What does a general practitioner do?

General Practitioner Definition

A general practitioner is a family doctor or doctor. It is responsible for diagnosing and caring for patients in routine cases, and usually refers people to specialists when specific treatments are required.

What Does GP Stand For In Medical Terms

In the medical profession, GP Stand For General Practitioner who treats acute and chronic illnesses and provides preventive care and health education to patients.

Average General Practitioner Salaries in the United States

Family physicians must have a medical degree and a license, and according to the Bureau of Labor Statistics, they earned an average of US $ 177,330 per year until May 2011.

General Practitioner Education Requirements

Degree Level Doctoral (M.D. or D.O.)
Degree Field Medicine
Training 3-4 year residency
Licensure and Certification License required to practice medicine; certification in family medicine may be required
Key Skills Extensive medical knowledge; compassion; attention to detail; critical thinking and good verbal and written communication skills; use of medical software
Salary $184,390 (2015 median for family and general practitioners)

How to be a General Practitioner

What steps do I need to take to become a family doctor?

  • Step 1: Obtain a Bachelor’s Degree
  • Step 2: Take the Medical College Admission Test
  • Step 3: Earn a Medical Degree
  • Step 4: Finish Residency Training
  • Step 5: Obtain a Medical License
  • Step 6: Advance Your Career By Becoming Certified in Family Medicine

Work environment

Most of the time, family doctors work in private offices, unlike many other specialists who can work in private practice or in hospital settings. This means that the family doctor is usually his own boss. Some doctors work in clinics with other doctors or are part of a network of medical offices. Their offices typically consist of small offices or areas within a larger building. Doctors usually have a base staff consisting of receptionists and nurses who assist them.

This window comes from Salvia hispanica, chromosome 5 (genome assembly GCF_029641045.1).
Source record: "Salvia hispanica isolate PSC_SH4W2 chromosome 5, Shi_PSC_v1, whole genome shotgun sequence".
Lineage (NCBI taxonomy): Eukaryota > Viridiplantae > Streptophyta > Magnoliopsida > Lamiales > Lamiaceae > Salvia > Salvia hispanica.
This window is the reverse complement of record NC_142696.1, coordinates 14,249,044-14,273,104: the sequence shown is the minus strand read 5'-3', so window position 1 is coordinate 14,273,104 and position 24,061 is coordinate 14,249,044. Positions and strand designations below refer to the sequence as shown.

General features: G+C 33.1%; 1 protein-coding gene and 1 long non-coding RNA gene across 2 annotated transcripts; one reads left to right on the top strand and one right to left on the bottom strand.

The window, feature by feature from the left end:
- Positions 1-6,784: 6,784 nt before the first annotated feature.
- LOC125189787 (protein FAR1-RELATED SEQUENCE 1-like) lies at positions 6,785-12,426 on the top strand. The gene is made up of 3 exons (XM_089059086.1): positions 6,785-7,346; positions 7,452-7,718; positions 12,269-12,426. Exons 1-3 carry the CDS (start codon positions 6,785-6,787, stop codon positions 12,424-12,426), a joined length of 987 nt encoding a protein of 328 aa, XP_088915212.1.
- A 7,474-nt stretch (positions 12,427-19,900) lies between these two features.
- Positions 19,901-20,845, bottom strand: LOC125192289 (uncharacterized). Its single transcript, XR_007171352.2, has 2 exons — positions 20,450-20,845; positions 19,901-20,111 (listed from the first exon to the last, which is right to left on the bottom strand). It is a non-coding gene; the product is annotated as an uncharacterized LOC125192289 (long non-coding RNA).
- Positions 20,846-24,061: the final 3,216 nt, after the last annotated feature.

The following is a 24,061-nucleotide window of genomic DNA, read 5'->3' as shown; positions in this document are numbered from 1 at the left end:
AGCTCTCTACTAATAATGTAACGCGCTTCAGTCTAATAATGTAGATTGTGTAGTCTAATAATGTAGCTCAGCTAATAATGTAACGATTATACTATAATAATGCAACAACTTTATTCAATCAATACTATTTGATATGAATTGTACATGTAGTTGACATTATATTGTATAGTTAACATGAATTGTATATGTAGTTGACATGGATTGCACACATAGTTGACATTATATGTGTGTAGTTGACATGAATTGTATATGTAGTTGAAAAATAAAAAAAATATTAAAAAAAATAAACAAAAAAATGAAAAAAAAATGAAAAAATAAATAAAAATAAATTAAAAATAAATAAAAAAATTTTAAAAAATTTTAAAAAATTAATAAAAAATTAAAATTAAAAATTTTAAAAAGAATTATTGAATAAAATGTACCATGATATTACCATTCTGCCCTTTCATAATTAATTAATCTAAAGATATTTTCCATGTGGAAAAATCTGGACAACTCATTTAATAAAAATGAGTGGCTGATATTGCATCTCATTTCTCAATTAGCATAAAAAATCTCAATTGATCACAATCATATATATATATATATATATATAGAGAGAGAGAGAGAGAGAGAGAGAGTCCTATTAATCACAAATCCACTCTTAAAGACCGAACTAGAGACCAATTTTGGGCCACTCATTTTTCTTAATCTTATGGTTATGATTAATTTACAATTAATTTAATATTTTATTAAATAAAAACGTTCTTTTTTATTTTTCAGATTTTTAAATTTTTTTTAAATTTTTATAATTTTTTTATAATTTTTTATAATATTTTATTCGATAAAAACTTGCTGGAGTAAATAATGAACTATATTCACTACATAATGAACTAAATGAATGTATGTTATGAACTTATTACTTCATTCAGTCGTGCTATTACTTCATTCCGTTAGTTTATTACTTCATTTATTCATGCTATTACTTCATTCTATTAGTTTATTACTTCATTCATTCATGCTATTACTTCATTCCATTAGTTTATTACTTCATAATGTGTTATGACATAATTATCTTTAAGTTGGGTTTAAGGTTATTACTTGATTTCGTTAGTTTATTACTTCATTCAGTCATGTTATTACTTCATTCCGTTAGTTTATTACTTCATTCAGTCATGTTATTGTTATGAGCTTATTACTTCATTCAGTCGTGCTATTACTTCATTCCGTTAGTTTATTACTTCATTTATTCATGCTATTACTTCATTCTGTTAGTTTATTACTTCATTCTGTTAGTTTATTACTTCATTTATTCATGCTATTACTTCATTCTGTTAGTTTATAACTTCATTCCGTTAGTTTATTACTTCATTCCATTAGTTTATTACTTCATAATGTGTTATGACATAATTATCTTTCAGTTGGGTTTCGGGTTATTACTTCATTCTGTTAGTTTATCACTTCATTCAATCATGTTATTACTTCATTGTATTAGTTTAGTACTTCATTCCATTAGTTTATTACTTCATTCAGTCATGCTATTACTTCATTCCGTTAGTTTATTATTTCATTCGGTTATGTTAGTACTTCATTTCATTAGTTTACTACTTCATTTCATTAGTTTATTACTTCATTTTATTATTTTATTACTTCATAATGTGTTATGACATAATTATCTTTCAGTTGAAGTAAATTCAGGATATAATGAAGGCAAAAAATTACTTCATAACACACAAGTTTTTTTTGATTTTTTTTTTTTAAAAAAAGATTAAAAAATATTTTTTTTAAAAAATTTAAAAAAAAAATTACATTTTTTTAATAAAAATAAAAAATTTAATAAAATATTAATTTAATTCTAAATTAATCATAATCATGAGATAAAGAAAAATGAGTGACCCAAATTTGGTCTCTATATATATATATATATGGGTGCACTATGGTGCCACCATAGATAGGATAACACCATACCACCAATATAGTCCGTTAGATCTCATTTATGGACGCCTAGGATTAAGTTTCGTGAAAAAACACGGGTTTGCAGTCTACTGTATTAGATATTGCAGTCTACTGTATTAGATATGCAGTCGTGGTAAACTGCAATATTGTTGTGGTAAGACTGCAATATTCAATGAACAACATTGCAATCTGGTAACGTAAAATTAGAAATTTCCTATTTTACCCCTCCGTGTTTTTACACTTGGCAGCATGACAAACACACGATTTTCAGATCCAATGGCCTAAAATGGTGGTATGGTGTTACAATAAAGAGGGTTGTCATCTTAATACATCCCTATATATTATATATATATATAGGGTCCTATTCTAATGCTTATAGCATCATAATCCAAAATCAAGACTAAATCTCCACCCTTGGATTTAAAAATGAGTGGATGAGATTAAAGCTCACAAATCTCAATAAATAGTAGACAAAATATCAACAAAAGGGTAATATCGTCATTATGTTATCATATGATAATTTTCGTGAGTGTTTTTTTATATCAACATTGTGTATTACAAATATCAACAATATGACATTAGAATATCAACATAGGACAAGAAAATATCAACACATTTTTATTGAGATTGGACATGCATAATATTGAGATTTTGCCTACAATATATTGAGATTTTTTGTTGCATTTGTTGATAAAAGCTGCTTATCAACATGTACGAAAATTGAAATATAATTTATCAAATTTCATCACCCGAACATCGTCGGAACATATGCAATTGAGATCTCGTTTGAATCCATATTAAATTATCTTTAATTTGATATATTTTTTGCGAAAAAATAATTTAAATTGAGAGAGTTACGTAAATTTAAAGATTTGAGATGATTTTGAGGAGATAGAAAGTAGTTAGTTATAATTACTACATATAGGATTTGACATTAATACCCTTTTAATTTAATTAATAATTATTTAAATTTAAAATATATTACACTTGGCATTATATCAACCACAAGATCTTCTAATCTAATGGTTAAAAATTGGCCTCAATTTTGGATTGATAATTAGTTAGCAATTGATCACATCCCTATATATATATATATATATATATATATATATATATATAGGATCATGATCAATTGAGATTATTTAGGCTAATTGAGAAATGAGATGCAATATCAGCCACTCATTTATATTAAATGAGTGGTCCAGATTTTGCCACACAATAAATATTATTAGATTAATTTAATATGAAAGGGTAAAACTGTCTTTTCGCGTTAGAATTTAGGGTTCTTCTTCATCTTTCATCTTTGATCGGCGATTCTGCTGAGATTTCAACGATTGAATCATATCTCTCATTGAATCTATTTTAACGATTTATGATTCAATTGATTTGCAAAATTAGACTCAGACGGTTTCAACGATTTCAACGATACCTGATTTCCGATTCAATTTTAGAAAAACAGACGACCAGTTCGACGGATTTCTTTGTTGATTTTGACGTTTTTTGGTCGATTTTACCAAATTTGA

First contact

Typically, family doctors are the first contact for patients when they feel sick or suffer a simple wound. Doctors usually maintain a stable group of patients who look for them when they suffer minor illnesses or injuries. At the initial visit, the family doctor makes the diagnosis of the patient’s condition using simple procedures. Then he decides how to treat the patient and if he should refer him to a specialist for more detailed care.


When the general practitioner is directly involved in the treatment plan, it is usually in simple cases. Guiding patients to personal care and prescribing medications are two ways in which family doctors actively treat their patients. He may, for example, recommend that a patient suffering from back pain use a thermal mattress for a certain part of the day. You can also prescribe a pain medication that gives you relief.

Continuous care

For patients dealing with chronic or ongoing health problems, the general practitioner is the one who helps them manage their care. Some patients need regular check-ups so that the doctor can monitor their condition and determine if it has improved or worsened. Others need to reassess their medications. Family doctors typically help supply patients with medications. When necessary, the doctor requests blood tests or other laboratory tests to support the initial diagnosis and assess the patient’s condition.